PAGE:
Read John 4:27-42
Jesus talking to a Samaritan woman of questionable reputation caused the disciples returning from the town to “marvel”. Jesus’ conversation with the woman was undoubtedly a cultural taboo if there ever was one – perhaps even more so here because the disciples thought Jesus was trying to solicit her. Jesus often associated with people of low standing society. When Jesus called Matthew to be his disciple, the Pharisees raised eyebrows at him, asking him why he associated with sinners. Jesus says that it is the sick that need a doctor, not the healthy. Jesus calls sinners to repentance, not the righteous (Matthew 9:9-13). He was overcoming cultural taboos and reaching out to the ones who need forgiveness the most. In any case, the woman was amazed by Jesus, and she left her water pot and went back to the city to tell about what she had heard from Jesus and they came out to see him.
As the people were coming out, the disciples offered the food that they purchased. Jesus, in typical fashion, uses the common to communicate spiritual truths that confuses his audience. He says his food is to do the will of the one who sent him and accomplish the one’s work. John 5:36 says that Jesus was sent by the father and Jesus explains in John 3:16-18 that his mission was to save the world. Jesus looks out at the ones coming to see him. He declares that they are the harvest. Unlike a natural harvest, a spiritual harvest is not something that is formulaic or even timely in season. Jesus says he had sent them to reap what they did not labor, and they enter into the labor of another, perhaps a reference to what the prophets and John the Baptist before had done. Paul expounds on this in 1 Corinthians 3:4-9 when he is resolving the conflict. The argument is that is does not matter who sowed and who harvested, it is God who gives the growth. This is demonstrably shown when the crowds come to Jesus and see him for themselves. They tell the woman that it is not because of her that they believe, but that they have seen for themselves that Jesus is the savior of the world. Jesus stayed there for two more days before returning to Galilee.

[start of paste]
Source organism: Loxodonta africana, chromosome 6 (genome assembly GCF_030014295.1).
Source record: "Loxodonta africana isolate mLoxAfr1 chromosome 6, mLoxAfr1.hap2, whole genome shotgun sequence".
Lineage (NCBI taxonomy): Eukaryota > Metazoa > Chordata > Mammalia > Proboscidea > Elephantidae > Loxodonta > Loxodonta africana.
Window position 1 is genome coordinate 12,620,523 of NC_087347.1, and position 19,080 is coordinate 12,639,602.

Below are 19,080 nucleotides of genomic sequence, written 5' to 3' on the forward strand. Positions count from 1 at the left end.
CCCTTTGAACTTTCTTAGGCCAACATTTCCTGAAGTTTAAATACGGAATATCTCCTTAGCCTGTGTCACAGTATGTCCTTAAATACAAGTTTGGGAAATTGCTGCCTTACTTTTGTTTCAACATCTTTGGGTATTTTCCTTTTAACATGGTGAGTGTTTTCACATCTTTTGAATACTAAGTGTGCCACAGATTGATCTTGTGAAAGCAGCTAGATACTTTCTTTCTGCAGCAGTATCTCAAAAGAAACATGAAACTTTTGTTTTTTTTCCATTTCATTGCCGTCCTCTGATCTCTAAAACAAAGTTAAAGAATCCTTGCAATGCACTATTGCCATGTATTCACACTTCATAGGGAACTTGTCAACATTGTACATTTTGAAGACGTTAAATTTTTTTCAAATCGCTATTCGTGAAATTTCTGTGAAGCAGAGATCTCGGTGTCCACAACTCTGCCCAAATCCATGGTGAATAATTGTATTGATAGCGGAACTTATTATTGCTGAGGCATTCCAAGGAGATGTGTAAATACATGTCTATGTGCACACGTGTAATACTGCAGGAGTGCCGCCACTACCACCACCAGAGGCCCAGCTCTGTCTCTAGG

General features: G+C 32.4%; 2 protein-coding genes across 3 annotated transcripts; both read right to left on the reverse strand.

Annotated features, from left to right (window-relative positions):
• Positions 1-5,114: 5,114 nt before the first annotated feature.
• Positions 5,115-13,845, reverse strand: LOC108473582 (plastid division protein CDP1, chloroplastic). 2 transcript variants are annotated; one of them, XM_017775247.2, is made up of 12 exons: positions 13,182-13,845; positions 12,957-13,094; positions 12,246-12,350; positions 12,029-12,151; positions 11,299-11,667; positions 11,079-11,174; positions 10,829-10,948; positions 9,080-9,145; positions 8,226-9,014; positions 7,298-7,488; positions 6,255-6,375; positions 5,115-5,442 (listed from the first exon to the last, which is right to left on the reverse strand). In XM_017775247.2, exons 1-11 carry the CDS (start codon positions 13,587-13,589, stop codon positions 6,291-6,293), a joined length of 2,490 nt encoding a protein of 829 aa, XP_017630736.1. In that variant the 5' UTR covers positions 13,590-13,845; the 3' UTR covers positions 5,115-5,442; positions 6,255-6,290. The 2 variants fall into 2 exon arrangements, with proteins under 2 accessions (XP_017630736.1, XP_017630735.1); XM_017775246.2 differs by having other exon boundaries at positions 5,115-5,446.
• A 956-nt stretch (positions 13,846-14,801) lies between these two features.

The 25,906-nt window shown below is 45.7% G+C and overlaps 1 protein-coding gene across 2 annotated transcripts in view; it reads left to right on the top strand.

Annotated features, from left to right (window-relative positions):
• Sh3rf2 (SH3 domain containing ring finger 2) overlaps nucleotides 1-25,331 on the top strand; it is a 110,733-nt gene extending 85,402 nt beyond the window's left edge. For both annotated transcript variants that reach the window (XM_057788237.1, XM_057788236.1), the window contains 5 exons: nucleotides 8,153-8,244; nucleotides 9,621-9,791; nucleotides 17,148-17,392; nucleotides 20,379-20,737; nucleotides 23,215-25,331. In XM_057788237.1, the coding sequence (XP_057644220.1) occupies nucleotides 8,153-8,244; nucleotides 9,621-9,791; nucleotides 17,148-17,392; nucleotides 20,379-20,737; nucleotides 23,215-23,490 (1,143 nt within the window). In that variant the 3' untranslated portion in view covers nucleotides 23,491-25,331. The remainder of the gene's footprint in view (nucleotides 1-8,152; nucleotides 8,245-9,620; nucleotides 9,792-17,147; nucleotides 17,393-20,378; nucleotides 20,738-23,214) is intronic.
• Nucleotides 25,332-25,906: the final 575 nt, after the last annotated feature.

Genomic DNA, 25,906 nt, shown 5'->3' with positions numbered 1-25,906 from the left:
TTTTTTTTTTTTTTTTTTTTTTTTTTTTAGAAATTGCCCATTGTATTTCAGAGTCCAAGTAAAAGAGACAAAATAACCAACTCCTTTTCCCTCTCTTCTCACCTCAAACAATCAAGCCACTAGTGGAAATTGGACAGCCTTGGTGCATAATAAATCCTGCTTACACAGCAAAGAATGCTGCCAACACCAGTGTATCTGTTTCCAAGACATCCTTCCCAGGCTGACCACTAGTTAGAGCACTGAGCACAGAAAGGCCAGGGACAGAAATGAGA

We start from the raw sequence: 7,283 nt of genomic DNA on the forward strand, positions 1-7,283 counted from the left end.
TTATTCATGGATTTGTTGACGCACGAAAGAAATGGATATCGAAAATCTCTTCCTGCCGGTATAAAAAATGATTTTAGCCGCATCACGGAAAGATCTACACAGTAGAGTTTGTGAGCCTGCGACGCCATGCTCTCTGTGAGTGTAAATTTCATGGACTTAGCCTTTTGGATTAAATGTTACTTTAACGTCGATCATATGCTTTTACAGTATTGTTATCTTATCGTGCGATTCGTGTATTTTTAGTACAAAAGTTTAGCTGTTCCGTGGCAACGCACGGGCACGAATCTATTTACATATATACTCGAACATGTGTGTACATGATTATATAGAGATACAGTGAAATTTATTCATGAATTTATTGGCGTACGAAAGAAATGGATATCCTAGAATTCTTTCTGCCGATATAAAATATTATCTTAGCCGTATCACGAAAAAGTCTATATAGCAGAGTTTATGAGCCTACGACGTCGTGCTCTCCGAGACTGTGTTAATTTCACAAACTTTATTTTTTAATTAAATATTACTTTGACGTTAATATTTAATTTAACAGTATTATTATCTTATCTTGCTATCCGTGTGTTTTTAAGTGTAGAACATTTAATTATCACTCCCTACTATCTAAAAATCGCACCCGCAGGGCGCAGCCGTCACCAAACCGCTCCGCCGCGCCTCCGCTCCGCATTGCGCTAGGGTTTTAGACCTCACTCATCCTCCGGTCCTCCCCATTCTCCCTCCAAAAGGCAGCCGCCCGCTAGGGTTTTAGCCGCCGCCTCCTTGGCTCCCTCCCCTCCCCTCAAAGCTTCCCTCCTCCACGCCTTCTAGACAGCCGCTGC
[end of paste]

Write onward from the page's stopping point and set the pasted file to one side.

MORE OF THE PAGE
The Samaritan woman probably did not wake up the morning she met Jesus thinking that she was going to be instrumental in her village coming to faith in Jesus, but the Samaritan woman met the Messiah, and she went and told others, who came and met the Messiah. She was a fellow laborer in harvest, much like every Christian alive today. The Lord of the Harvest is Christ, and Christians the sowers and reapers. In any case, it is God who gives growth. It is enough that Christians do the will of the Father as Jesus did, because spiritual harvests can come in and out of season. It is not the job of Christians to decide who can and can’t come to Christ – that’s God’s job. For this reason, Christians should be willing to break cultural norms and go to the hard places to tell people about him. The personal witness one person can draw people to Jesus, but it is even more awesome when a person encounters Jesus for themselves and believes in him!
Lord, I’m a worker in your harvest. Help me to concern myself with my task and not about things I have no control over!